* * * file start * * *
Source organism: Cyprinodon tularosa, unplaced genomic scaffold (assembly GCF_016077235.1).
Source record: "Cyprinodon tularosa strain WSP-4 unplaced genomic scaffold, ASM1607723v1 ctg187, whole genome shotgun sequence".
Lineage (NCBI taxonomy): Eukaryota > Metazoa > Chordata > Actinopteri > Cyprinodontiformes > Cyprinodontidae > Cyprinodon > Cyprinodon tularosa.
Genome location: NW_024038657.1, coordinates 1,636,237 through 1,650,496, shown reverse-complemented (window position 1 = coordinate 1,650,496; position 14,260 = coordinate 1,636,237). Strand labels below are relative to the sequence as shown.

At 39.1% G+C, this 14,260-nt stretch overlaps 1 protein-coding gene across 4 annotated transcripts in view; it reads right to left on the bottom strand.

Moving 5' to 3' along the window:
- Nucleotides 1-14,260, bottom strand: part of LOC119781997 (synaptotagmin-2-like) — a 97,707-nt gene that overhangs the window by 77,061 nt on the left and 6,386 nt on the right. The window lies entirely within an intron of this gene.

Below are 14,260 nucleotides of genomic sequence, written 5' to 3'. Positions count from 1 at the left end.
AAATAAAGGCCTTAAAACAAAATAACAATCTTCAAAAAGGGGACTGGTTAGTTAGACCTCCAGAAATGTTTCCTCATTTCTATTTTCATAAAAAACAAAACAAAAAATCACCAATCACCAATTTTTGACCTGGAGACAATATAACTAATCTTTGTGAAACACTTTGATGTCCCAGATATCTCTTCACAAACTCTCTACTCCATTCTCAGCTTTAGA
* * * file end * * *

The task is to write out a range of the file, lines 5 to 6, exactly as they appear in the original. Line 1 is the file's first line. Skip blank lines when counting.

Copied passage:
At 39.1% G+C, this 14,260-nt stretch overlaps 1 protein-coding gene across 4 annotated transcripts in view; it reads right to left on the bottom strand.

Moving 5' to 3' along the window: